With key on, this switch will now immediately turn on the fan drawing air into the engine compartment. When you turn the key off, the fan will continue to run for about 5 seconds until the relay shuts down. Your fan operation remains normal when the switch is off. This mod helps keep the engine compartment much cooler when driving around town and is particularly beneficial to any engine that draws its intake air from inside the engine compartment, such as the EVO SC.

If you are adventurous, you can automate the operation of these switches so they will switch off at a specific speed, or operate when vacuum is present only, etc. You can choose any style switch you want and even use Porsche switches. I simply used 2 toggle switches that I installed in the batwing.

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Mfarrell;

A belated thank you! Sorry that I had lost track of this previous request.

Edited by Y2K911

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Dear Internet, I post today with a heavy concerned heart for my little lady. Someone who I love who has shown me the utmost respect and dedication for the last few years since we've been together. I'm talking of course about my one and only 2004 996 carrera coupé. Not 12 hours ago my wife and I drove over to the park to walk around and enjoy a beautiful day and I parked the car. Unusually the engine died right as I pulled into a spot. Not thinking anything of it (operator error) we took a stroll around. Returning to the car I turn over the ignition to nothing. Uh oh battery? Replaced last summer so not likely. Kept turning it over and all of a sudden we're lit up with what sounds like rocks or small bearing fragments invading the engine?? Immediately I shut off with my mind racing and a feeling of indescribable despair in my soul. I turned over once more to get a quick video to ask a professional. YouTube linked right here....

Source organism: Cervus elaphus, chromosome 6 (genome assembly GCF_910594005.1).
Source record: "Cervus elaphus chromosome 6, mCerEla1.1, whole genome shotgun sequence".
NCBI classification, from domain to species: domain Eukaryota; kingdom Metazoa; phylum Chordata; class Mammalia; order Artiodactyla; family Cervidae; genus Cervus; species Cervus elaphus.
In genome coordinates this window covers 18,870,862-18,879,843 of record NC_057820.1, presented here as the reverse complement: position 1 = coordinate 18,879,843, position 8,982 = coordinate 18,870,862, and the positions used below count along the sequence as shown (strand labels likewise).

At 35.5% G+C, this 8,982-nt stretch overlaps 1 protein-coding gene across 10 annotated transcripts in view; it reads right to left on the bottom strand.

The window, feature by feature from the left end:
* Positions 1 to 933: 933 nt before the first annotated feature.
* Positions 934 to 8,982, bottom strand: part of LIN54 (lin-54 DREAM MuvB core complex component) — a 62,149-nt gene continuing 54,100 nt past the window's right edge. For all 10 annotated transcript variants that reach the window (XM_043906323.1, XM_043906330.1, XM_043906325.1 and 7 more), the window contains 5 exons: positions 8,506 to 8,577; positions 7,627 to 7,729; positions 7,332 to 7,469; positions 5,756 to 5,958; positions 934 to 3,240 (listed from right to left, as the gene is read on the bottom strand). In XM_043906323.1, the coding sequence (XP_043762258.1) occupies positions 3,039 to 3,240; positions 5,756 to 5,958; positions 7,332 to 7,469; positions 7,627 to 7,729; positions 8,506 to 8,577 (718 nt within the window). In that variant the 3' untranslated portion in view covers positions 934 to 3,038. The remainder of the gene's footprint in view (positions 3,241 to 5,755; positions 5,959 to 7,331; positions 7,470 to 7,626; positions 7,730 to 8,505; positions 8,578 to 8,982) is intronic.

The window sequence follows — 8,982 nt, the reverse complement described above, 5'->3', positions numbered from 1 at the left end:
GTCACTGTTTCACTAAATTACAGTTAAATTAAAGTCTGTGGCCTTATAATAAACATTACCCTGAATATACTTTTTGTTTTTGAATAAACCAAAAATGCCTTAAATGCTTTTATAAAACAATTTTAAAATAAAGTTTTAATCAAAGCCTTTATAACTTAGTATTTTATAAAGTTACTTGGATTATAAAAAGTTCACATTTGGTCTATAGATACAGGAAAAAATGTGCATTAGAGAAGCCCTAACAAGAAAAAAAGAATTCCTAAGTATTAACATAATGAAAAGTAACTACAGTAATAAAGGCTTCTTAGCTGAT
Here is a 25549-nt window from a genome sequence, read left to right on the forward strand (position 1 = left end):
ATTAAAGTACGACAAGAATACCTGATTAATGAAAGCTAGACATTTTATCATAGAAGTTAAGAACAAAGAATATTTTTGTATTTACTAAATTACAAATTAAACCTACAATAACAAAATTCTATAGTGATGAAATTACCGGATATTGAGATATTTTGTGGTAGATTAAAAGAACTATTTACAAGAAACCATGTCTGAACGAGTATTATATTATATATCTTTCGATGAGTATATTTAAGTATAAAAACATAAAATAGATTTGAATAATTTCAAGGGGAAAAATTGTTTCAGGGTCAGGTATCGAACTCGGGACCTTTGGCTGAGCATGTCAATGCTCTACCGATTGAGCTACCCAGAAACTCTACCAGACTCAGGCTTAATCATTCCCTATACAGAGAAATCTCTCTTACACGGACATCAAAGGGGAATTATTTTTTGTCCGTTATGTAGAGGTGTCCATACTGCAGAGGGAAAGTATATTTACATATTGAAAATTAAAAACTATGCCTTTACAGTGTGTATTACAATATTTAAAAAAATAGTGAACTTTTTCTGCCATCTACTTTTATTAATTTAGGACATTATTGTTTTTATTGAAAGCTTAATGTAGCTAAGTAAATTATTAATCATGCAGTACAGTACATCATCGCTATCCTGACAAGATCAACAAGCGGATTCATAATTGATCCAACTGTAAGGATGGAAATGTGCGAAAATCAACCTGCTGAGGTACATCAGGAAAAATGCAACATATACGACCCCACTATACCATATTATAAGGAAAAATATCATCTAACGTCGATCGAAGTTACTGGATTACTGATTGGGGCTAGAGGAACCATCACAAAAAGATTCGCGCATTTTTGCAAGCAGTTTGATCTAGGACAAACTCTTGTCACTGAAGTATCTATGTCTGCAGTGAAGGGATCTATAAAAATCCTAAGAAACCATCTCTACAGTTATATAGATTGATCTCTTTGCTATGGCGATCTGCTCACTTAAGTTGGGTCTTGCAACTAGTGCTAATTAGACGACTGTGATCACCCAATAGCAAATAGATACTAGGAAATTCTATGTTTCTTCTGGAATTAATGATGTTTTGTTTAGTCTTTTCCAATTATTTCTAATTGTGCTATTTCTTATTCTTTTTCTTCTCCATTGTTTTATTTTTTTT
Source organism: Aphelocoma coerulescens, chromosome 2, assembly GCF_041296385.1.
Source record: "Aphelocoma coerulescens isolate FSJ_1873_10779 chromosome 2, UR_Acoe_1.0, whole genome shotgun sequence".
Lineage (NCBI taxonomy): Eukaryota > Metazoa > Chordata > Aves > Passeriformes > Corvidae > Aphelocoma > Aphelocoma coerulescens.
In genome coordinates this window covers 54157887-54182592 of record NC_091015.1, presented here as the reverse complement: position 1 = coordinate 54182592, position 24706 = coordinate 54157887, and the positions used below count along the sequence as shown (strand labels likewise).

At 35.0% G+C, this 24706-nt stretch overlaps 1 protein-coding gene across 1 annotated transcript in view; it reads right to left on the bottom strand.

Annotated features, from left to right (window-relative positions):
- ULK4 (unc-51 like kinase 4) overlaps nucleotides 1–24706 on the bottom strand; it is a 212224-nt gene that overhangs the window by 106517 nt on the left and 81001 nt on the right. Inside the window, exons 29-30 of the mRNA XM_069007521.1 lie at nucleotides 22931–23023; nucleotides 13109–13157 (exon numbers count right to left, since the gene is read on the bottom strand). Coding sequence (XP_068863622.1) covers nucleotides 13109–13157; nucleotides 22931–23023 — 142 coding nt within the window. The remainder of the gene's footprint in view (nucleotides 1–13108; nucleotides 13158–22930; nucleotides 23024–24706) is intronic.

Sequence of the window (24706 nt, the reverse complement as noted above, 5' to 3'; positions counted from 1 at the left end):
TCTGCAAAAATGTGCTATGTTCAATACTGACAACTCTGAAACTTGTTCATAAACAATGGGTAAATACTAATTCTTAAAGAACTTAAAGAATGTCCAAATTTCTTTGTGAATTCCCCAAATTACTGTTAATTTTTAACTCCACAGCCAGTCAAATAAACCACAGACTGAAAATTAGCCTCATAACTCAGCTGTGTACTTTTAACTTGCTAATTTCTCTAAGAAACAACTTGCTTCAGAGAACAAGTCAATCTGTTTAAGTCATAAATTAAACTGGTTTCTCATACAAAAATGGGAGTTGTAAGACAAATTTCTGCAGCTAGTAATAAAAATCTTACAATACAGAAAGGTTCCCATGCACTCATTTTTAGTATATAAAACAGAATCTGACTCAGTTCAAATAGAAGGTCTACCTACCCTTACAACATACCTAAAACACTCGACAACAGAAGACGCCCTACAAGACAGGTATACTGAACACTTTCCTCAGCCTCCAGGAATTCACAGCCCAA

So I'm hoping no engine damage and like this guy I'll be able to remove the engine pan clean out what seems to be a blown apart intermediate shaft bearing and as described here a few flushes with oil

http://www.pelicanparts.com/techarticles/Boxster_Tech/14-ENGINE-Intermediate_Shaft_Bearing/14-ENGINE-Intermediate_Shaft_Bearing.htm

I live in Stamford Connecticut which borders on Greenwich (expensive) and I'm wondering if anyone has a suggestion on where to go... I would also love some assurance that the engine and car will be fine since I wasn't driving at the time only had the engine on for 5-10 seconds max and the bearing fragments are probably stuck in a quagmire of oil before they get to the engine... Can't sleep